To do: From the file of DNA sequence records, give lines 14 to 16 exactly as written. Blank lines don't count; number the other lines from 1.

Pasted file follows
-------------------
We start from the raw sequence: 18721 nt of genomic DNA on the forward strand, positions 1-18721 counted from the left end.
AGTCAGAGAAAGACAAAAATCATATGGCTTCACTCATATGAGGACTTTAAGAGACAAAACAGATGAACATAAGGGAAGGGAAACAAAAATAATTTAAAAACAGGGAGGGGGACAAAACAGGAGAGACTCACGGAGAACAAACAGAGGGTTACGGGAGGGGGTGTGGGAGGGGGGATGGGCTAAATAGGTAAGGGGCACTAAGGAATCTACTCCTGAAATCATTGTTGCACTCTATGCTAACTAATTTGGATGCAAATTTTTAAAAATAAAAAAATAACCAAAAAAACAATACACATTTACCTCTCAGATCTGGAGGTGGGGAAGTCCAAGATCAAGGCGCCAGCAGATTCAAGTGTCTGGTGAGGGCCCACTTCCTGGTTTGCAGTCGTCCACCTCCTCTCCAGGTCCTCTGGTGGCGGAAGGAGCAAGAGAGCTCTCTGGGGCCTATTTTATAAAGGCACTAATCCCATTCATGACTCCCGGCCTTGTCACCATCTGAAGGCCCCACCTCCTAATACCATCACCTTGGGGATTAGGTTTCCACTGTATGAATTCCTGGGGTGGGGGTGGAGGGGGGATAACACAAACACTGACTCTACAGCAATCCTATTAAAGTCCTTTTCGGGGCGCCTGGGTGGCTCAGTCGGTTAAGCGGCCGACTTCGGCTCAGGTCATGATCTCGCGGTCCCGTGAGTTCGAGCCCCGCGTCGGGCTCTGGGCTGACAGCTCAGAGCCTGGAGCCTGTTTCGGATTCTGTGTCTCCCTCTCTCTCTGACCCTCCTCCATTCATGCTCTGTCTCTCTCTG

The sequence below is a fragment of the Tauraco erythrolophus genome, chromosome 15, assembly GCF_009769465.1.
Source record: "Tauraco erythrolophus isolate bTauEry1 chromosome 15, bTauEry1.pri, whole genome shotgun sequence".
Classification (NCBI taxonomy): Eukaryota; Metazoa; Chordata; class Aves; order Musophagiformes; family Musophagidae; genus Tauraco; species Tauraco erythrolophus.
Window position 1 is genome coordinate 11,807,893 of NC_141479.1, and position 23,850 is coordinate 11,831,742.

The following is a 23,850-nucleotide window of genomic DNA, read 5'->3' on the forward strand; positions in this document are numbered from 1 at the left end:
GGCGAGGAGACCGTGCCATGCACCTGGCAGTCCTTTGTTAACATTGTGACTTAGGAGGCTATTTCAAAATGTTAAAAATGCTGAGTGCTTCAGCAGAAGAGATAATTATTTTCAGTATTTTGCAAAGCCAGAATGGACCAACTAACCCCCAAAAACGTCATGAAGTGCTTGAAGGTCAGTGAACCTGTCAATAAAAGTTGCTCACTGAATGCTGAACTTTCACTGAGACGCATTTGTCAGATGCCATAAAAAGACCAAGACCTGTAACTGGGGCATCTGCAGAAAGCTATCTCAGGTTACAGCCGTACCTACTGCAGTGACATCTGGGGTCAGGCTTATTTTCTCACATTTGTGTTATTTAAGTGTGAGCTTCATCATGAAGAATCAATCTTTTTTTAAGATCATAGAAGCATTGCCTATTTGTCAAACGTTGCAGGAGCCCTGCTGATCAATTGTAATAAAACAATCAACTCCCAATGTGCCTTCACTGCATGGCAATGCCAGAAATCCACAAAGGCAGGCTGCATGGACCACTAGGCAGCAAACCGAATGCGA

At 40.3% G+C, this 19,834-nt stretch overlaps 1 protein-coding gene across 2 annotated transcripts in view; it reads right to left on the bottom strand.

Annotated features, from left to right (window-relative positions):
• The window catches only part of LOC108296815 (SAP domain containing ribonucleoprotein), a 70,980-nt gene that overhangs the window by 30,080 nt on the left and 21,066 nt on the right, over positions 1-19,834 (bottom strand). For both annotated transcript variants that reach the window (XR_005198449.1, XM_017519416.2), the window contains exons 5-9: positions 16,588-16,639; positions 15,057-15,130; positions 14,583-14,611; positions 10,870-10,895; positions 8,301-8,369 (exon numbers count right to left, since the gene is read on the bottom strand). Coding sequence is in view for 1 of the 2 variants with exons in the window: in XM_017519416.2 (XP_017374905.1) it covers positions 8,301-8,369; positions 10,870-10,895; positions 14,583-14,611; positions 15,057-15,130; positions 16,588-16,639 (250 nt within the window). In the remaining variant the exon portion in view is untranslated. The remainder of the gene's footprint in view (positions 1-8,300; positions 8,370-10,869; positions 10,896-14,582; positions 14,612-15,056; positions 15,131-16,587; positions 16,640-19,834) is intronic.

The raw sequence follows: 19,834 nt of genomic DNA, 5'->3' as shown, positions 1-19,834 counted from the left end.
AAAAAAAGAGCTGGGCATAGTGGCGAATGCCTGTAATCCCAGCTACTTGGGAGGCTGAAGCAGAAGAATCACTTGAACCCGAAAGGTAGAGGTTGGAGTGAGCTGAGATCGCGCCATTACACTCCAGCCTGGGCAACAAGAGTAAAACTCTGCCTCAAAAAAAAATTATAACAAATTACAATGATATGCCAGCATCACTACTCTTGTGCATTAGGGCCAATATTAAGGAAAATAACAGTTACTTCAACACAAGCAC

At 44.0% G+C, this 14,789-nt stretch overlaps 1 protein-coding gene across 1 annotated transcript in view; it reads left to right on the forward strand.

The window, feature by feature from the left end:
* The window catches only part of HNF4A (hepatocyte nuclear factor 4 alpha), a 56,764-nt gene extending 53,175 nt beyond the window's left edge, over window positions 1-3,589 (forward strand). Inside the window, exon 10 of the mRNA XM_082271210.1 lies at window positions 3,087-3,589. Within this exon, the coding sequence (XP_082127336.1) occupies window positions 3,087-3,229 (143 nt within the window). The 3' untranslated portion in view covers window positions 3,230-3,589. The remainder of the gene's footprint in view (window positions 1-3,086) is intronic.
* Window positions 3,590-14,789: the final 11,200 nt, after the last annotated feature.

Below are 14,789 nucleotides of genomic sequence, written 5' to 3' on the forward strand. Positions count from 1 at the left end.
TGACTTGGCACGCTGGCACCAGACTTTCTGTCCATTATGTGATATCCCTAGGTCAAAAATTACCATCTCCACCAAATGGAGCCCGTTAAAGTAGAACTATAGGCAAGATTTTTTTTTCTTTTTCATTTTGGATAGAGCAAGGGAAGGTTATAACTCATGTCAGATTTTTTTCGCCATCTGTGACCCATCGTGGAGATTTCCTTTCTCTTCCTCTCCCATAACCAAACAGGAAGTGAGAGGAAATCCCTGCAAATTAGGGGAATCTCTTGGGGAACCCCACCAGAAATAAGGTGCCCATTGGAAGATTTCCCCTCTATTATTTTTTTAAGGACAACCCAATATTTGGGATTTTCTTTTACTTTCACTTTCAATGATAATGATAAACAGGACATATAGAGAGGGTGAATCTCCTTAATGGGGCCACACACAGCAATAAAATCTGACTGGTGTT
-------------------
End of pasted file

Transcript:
At 44.0% G+C, this 14,789-nt stretch overlaps 1 protein-coding gene across 1 annotated transcript in view; it reads left to right on the forward strand.

The window, feature by feature from the left end:
* The window catches only part of HNF4A (hepatocyte nuclear factor 4 alpha), a 56,764-nt gene extending 53,175 nt beyond the window's left edge, over window positions 1-3,589 (forward strand). Inside the window, exon 10 of the mRNA XM_082271210.1 lies at window positions 3,087-3,589. Within this exon, the coding sequence (XP_082127336.1) occupies window positions 3,087-3,229 (143 nt within the window). The 3' untranslated portion in view covers window positions 3,230-3,589. The remainder of the gene's footprint in view (window positions 1-3,086) is intronic.